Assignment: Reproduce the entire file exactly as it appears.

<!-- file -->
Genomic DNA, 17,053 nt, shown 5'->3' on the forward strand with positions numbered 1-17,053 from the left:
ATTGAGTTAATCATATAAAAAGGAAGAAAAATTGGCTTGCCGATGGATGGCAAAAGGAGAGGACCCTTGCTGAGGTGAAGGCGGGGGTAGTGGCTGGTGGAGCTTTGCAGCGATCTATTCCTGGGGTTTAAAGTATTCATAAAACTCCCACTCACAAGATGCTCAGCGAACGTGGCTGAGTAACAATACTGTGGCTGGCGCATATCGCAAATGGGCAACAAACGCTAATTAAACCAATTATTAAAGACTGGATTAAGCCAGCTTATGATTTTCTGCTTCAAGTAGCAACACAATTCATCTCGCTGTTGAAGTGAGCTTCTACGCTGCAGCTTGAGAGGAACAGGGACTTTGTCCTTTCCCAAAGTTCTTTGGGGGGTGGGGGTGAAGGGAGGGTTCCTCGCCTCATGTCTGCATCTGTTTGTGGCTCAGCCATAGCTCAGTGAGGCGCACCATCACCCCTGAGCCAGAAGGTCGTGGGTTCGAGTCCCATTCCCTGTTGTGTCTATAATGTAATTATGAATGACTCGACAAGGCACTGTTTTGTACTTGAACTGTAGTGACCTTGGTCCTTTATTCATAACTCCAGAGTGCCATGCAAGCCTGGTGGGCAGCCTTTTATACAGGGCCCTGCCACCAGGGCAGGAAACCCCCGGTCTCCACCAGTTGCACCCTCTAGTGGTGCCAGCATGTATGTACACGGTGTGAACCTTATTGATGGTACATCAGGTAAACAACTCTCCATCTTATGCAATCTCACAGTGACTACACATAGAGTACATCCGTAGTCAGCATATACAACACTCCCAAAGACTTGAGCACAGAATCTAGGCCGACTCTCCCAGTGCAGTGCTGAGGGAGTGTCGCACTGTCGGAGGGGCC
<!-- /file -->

Genomic DNA, 17,053 nt, shown 5'->3' on the forward strand with positions numbered 1-17,053 from the left:
ATTGAGTTAATCATATAAAAAGGAAGAAAAATTGGCTTGCCGATGGATGGCAAAAGGAGAGGACCCTTGCTGAGGTGAAGGCGGGGGTAGTGGCTGGTGGAGCTTTGCAGCGATCTATTCCTGGGGTTTAAAGTATTCATAAAACTCCCACTCACAAGATGCTCAGCGAACGTGGCTGAGTAACAATACTGTGGCTGGCGCATATCGCAAATGGGCAACAAACGCTAATTAAACCAATTATTAAAGACTGGATTAAGCCAGCTTATGATTTTCTGCTTCAAGTAGCAACACAATTCATCTCGCTGTTGAAGTGAGCTTCTACGCTGCAGCTTGAGAGGAACAGGGACTTTGTCCTTTCCCAAAGTTCTTTGGGGGGTGGGGGTGAAGGGAGGGTTCCTCGCCTCATGTCTGCATCTGTTTGTGGCTCAGCCATAGCTCAGTGAGGCGCACCATCACCCCTGAGCCAGAAGGTCGTGGGTTCGAGTCCCATTCCCTGTTGTGTCTATAATGTAATTATGAATGACTCGACAAGGCACTGTTTTGTACTTGAACTGTAGTGACCTTGGTCCTTTATTCATAACTCCAGAGTGCCATGCAAGCCTGGTGGGCAGCCTTTTATACAGGGCCCTGCCACCAGGGCAGGAAACCCCCGGTCTCCACCAGTTGCACCCTCTAGTGGTGCCAGCATGTATGTACACGGTGTGAACCTTATTGATGGTACATCAGGTAAACAACTCTCCATCTTATGCAATCTCACAGTGACTACACATAGAGTACATCCGTAGTCAGCATATACAACACTCCCAAAGACTTGAGCACAGAATCTAGGCCGACTCTCCCAGTGCAGTGCTGAGGGAGTGTCGCACTGTCGGAGGGGCC